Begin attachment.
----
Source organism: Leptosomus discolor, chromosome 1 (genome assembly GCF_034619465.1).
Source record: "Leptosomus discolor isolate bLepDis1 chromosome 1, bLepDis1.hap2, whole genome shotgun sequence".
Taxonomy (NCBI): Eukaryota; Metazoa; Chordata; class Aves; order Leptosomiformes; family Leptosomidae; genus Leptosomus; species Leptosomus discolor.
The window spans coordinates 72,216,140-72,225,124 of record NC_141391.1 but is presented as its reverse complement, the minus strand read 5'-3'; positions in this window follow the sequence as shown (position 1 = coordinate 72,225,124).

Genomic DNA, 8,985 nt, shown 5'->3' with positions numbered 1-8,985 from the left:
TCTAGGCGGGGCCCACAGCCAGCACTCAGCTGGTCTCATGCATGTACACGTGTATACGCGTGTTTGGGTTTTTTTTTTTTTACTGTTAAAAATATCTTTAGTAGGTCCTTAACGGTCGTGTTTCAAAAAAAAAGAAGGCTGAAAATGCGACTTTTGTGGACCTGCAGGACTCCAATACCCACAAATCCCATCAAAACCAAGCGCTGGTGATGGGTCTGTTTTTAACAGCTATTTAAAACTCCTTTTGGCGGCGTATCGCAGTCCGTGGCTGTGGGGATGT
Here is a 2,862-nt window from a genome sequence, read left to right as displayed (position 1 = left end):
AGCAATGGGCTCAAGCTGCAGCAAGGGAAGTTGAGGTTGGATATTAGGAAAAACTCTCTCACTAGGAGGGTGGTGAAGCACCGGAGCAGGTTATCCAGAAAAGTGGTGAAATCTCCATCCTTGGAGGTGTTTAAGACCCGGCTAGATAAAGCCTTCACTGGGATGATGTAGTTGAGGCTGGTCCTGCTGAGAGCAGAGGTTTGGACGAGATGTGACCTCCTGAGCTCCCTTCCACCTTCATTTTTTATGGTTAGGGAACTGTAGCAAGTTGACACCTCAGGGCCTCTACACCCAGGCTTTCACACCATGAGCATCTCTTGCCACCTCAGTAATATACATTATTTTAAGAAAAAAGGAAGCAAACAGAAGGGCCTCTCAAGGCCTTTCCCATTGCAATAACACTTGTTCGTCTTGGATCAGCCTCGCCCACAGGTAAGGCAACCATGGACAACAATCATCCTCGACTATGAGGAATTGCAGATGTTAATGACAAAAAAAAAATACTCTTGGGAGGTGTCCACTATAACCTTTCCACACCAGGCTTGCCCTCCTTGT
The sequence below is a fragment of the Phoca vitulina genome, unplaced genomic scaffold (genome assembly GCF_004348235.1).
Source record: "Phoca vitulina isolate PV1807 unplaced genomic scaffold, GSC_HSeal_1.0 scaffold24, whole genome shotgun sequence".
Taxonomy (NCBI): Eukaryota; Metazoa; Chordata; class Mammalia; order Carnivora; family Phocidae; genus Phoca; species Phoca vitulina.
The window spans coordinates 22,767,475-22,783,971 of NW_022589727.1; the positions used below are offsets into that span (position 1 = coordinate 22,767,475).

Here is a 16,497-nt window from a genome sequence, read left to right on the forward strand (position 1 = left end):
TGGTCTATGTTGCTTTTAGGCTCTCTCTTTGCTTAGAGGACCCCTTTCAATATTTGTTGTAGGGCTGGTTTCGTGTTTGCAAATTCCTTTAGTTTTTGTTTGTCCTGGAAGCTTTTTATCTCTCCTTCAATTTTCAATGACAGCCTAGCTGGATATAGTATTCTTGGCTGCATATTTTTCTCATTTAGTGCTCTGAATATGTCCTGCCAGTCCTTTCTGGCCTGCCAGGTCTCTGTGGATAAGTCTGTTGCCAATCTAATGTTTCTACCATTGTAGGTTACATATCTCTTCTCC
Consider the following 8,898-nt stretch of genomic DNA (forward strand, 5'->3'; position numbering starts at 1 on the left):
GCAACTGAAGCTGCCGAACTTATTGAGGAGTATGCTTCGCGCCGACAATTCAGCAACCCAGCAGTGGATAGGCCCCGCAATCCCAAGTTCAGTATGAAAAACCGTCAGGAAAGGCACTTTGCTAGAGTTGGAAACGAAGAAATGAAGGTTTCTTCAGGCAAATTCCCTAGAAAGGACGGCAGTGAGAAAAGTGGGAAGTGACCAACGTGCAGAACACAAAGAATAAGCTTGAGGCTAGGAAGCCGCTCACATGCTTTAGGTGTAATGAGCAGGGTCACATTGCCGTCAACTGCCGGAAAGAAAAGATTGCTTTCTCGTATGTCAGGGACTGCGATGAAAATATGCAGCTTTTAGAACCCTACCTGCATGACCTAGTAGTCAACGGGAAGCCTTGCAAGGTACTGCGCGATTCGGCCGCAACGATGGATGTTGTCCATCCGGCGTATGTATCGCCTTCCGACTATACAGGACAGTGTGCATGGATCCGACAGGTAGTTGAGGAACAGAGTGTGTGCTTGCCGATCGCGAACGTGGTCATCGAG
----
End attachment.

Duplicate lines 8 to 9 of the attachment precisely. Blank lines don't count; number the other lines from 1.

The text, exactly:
AGCAATGGGCTCAAGCTGCAGCAAGGGAAGTTGAGGTTGGATATTAGGAAAAACTCTCTCACTAGGAGGGTGGTGAAGCACCGGAGCAGGTTATCCAGAAAAGTGGTGAAATCTCCATCCTTGGAGGTGTTTAAGACCCGGCTAGATAAAGCCTTCACTGGGATGATGTAGTTGAGGCTGGTCCTGCTGAGAGCAGAGGTTTGGACGAGATGTGACCTCCTGAGCTCCCTTCCACCTTCATTTTTTATGGTTAGGGAACTGTAGCAAGTTGACACCTCAGGGCCTCTACACCCAGGCTTTCACACCATGAGCATCTCTTGCCACCTCAGTAATATACATTATTTTAAGAAAAAAGGAAGCAAACAGAAGGGCCTCTCAAGGCCTTTCCCATTGCAATAACACTTGTTCGTCTTGGATCAGCCTCGCCCACAGGTAAGGCAACCATGGACAACAATCATCCTCGACTATGAGGAATTGCAGATGTTAATGACAAAAAAAAAATACTCTTGGGAGGTGTCCACTATAACCTTTCCACACCAGGCTTGCCCTCCTTGT
The sequence below is a fragment of the Phoca vitulina genome, unplaced genomic scaffold (genome assembly GCF_004348235.1).